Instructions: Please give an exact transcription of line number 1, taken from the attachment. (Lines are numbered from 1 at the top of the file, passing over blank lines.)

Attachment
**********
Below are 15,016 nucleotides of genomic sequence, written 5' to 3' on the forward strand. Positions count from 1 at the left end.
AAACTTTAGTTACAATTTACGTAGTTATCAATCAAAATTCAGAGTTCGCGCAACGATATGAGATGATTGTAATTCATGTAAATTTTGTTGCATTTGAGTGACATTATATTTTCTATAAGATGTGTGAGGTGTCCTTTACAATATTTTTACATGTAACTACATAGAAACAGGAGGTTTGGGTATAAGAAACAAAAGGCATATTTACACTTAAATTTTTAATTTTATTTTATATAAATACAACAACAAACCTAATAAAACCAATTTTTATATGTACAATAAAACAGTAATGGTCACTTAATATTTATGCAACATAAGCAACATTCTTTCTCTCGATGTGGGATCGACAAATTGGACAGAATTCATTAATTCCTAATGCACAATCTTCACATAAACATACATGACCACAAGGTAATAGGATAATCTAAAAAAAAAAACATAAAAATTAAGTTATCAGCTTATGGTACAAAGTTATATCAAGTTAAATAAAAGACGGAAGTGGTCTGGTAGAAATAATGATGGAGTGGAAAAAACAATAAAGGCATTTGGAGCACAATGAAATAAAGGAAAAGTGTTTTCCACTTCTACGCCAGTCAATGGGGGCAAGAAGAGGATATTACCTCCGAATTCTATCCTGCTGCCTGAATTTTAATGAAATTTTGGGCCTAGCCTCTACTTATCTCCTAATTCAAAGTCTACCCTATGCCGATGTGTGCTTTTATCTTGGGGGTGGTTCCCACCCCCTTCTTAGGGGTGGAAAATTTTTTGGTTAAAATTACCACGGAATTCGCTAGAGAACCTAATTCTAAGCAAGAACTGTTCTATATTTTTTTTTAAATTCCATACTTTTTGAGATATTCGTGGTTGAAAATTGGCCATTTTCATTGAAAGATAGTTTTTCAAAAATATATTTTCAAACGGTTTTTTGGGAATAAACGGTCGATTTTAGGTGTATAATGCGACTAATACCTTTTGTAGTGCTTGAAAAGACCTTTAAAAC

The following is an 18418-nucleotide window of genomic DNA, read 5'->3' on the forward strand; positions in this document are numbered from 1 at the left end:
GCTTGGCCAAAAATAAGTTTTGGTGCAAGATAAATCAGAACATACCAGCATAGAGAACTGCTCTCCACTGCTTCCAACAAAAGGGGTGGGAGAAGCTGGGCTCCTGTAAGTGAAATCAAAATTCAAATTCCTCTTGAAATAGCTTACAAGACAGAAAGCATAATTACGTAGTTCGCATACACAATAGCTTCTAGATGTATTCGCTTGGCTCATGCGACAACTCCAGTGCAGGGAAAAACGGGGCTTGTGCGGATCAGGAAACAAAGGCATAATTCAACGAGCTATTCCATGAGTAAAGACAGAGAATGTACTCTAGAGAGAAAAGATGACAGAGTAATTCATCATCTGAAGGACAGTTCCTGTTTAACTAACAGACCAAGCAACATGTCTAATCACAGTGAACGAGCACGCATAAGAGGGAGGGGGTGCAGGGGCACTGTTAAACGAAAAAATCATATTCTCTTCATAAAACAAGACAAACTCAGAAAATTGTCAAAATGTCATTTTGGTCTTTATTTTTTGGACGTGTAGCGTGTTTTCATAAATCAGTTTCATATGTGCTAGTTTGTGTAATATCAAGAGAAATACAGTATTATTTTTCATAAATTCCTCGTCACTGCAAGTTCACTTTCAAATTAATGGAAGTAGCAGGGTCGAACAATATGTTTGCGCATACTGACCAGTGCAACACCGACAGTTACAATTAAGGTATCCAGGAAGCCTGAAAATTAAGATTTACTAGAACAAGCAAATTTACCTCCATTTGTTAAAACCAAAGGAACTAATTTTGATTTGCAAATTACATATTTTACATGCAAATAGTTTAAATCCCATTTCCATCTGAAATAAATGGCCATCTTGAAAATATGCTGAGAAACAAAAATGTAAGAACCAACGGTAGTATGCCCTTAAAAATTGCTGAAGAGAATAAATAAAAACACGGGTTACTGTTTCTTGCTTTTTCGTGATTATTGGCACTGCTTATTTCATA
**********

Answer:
Below are 15,016 nucleotides of genomic sequence, written 5' to 3' on the forward strand. Positions count from 1 at the left end.